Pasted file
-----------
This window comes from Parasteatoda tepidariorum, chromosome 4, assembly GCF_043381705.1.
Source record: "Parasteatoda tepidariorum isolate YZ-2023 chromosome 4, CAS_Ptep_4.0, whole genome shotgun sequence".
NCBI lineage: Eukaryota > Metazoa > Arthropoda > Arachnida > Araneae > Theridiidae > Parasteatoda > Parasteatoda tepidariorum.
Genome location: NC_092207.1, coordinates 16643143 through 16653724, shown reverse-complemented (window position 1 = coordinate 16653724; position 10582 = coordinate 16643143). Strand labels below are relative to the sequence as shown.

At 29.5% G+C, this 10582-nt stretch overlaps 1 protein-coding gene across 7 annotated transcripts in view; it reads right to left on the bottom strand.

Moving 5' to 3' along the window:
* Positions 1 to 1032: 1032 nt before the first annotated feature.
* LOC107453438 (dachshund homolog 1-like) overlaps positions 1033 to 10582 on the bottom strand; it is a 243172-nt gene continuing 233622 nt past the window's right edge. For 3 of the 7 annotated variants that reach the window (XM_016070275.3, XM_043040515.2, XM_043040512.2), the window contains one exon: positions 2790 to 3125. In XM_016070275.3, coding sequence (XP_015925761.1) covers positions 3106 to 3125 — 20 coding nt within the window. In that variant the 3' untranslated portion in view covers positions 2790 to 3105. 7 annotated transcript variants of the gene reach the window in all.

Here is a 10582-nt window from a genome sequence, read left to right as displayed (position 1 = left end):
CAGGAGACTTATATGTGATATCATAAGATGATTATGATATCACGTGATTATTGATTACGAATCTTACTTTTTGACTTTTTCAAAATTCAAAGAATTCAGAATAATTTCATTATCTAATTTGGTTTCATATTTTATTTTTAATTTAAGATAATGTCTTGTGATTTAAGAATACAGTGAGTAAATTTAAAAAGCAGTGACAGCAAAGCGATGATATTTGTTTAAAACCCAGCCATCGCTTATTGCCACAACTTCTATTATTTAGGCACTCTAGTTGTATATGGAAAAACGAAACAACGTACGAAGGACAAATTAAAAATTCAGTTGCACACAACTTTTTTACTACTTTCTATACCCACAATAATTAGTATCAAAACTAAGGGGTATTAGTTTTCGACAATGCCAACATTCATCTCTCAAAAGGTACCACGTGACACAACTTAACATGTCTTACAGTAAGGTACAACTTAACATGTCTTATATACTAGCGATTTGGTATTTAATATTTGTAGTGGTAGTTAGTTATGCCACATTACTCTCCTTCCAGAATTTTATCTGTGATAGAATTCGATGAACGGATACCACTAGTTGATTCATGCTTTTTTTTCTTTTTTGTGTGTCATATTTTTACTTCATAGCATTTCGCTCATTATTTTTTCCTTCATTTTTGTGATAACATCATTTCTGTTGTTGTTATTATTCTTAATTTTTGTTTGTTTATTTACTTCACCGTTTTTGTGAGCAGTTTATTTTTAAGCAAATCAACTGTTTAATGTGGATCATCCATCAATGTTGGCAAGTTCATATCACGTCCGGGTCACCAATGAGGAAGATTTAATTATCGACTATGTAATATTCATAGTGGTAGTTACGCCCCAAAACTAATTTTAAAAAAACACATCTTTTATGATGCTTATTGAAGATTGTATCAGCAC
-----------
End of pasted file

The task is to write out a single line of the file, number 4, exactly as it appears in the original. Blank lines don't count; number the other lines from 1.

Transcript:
Genome location: NC_092207.1, coordinates 16643143 through 16653724, shown reverse-complemented (window position 1 = coordinate 16653724; position 10582 = coordinate 16643143). Strand labels below are relative to the sequence as shown.